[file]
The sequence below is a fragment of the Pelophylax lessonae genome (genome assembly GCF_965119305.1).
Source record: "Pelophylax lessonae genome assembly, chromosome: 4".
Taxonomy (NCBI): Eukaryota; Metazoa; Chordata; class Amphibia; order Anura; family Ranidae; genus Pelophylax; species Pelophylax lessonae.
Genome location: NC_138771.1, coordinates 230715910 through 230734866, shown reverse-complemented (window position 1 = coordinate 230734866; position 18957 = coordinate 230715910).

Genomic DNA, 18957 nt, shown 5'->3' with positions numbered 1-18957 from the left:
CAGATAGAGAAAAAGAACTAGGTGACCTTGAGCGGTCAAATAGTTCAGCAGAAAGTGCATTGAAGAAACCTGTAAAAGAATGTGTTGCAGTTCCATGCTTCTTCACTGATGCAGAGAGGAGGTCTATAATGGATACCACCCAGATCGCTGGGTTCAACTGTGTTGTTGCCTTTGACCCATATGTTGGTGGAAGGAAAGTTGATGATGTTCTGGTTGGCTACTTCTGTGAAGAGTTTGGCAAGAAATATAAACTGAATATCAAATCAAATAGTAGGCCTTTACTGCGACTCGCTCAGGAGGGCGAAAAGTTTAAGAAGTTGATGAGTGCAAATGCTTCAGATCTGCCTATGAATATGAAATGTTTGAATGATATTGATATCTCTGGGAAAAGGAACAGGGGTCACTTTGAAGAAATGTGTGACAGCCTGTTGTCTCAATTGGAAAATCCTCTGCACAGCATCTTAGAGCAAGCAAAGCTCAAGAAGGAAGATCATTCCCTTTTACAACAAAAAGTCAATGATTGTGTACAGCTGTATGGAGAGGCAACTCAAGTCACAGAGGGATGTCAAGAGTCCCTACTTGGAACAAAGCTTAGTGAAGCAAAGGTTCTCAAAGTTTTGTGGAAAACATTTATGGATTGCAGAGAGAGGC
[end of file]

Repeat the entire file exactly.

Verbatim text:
The sequence below is a fragment of the Pelophylax lessonae genome (genome assembly GCF_965119305.1).
Source record: "Pelophylax lessonae genome assembly, chromosome: 4".
Taxonomy (NCBI): Eukaryota; Metazoa; Chordata; class Amphibia; order Anura; family Ranidae; genus Pelophylax; species Pelophylax lessonae.
Genome location: NC_138771.1, coordinates 230715910 through 230734866, shown reverse-complemented (window position 1 = coordinate 230734866; position 18957 = coordinate 230715910).

Genomic DNA, 18957 nt, shown 5'->3' with positions numbered 1-18957 from the left:
CAGATAGAGAAAAAGAACTAGGTGACCTTGAGCGGTCAAATAGTTCAGCAGAAAGTGCATTGAAGAAACCTGTAAAAGAATGTGTTGCAGTTCCATGCTTCTTCACTGATGCAGAGAGGAGGTCTATAATGGATACCACCCAGATCGCTGGGTTCAACTGTGTTGTTGCCTTTGACCCATATGTTGGTGGAAGGAAAGTTGATGATGTTCTGGTTGGCTACTTCTGTGAAGAGTTTGGCAAGAAATATAAACTGAATATCAAATCAAATAGTAGGCCTTTACTGCGACTCGCTCAGGAGGGCGAAAAGTTTAAGAAGTTGATGAGTGCAAATGCTTCAGATCTGCCTATGAATATGAAATGTTTGAATGATATTGATATCTCTGGGAAAAGGAACAGGGGTCACTTTGAAGAAATGTGTGACAGCCTGTTGTCTCAATTGGAAAATCCTCTGCACAGCATCTTAGAGCAAGCAAAGCTCAAGAAGGAAGATCATTCCCTTTTACAACAAAAAGTCAATGATTGTGTACAGCTGTATGGAGAGGCAACTCAAGTCACAGAGGGATGTCAAGAGTCCCTACTTGGAACAAAGCTTAGTGAAGCAAAGGTTCTCAAAGTTTTGTGGAAAACATTTATGGATTGCAGAGAGAGGC